Key release: Embody Animation
Wednesday, 28th September 2011 at 9:00 am
Captive Motion's James Comstock discusses the tool's journey from tech
Originally created as internal tech at facial animation outfit CaptiveMotion, Embody Animation is now available to all developers.
Having recently been released as a free trial, Embody has been conceived to allow studios to retarget any facial animation from one mesh to another, all the while maintaining the detail and nuances of the original performance or data.
“While this may sound difficult, the entire process only takes about an hour,” says James Comstock, VP of engineering and production at CaptiveMotion.
“Embody Animation is mostly used to retarget facial mocap, but any animation can be retargeted. The tools are incredibly flexible, and you can retarget from very different meshes.”
That means a user can retarget a facial animation to a photo-real human model, or even retarget to a roughly humanoid shape, to more varied forms like animals and aliens, and to animated 2D characters.
UNDER THE BONNET
Clearly designed to be flexible and adaptable, Embody Animation also enables developers to produce a standard bone animation optimised for use in-engine.
“Our most important features are that we support retargeting animations to either a bone rig or to a mesh. If you retarget to a bone rig, the animated source mesh will be used to drive the bones of your character,” explains Comstock.
He later added: “If you are looking for the highest quality animation, say for a pre-rendered cutscene, then you can retarget directly to a mesh. In this case, the animated source mesh will be used to drive the vertices of your character directly.
"We also include advanced skinning tools that make it quick and easy to produce high-quality facial skinning for rigged characters.”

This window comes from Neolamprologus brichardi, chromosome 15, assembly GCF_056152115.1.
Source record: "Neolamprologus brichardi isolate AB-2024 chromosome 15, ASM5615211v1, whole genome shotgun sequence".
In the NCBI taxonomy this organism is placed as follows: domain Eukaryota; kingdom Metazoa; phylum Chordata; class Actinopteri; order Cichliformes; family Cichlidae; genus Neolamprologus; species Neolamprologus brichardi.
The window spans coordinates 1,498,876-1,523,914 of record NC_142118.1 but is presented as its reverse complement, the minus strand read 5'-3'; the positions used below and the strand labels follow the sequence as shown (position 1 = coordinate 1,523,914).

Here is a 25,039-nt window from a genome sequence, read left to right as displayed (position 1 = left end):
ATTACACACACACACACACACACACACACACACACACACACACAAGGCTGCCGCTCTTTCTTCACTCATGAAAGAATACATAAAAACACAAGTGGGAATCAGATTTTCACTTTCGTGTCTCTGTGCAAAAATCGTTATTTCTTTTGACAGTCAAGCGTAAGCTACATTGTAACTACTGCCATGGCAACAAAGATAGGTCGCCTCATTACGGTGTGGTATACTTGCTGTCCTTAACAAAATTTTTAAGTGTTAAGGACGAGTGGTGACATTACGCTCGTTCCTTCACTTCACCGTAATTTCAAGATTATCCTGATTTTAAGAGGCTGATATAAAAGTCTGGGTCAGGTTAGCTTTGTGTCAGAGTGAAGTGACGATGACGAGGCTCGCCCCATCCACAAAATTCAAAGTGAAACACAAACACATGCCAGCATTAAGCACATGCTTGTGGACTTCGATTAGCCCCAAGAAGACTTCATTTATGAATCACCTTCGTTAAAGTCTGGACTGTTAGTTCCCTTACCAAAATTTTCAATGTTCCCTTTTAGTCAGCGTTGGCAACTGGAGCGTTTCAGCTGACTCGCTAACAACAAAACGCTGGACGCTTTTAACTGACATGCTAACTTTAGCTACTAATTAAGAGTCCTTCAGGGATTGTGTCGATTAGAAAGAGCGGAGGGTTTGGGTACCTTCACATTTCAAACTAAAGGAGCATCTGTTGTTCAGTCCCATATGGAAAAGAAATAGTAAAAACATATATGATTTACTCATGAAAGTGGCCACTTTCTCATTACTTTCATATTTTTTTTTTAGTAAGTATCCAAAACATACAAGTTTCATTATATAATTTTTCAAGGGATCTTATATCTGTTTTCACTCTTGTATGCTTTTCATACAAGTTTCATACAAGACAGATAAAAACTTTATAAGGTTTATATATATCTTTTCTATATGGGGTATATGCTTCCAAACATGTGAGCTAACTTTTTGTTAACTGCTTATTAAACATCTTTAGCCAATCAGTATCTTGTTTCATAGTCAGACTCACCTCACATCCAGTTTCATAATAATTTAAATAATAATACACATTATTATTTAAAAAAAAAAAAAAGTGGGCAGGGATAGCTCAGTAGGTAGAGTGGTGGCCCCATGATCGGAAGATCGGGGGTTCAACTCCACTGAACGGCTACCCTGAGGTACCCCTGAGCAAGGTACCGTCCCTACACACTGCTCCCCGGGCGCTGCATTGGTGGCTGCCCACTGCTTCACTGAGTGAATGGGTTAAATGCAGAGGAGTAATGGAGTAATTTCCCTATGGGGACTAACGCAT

A few years previously technology like Embody Animation would be almost exclusively the reserve of large triple-A studios.
But with the ongoing democratisation of both mocap hardware and techniques, CaptiveMotion has responded to change, making sure the tool is accessible to the new wave of smaller studios embracing motion capture.
“We designed Embody Animation so that it can be used on large projects that require hours of high-quality facial animation. In this capacity, it works great. However, it works just as well on small projects,” insists Comstock.
“It also handles data of any fidelity. You can retarget facial mocap data produced by an optical mocap system using 50 reflective markers, or by Embody using 1,500 markers, or anything in between.”
ON THE PULSE
The rise of accessible mocap isn’t the only trend considered in developing Embody. It’s also been created to solve the problem of the fact that there are still no standard processes for retargeting the facial mocap animation from an actor onto an in-game character.
“You’ll either need to develop your own in-house solution, or give up creative control and hire specialised external resources,” says Comstock of a world without Embody technology.
“With Embody Animation, you can now handle retargeting internally. This means you won’t have to build your own solution and can still maintain creative control.
"And since it only takes about an hour to retarget a character, you’ll be able to do everything quickly and cheaply.”
Designed to work with any animated data, Embody Animation provides what its makers promise is a unique offering.
“We weren’t building software that was an iterative improvement over an existing product,” says Comstock of crafting Embody Animation.
“Rather, we were attempting to solve a new problem in a general case manner, and we had to invent completely new techniques to do so.”
It took Captive Motion almost four years to get Embody Animation to the point where it could stand on its own as a retail product.
Now that’s done, the challenge is in helping developers understand how to leverage Embody Animation to make a paradigm shift in how they manage their facial animation pipeline.
That change is one that could save studios money and increase the quality of their work, and if that’s the case, the challenge for CaptiveMotion should be an easy one to overcome.
© Develop 2013. All rights reserved.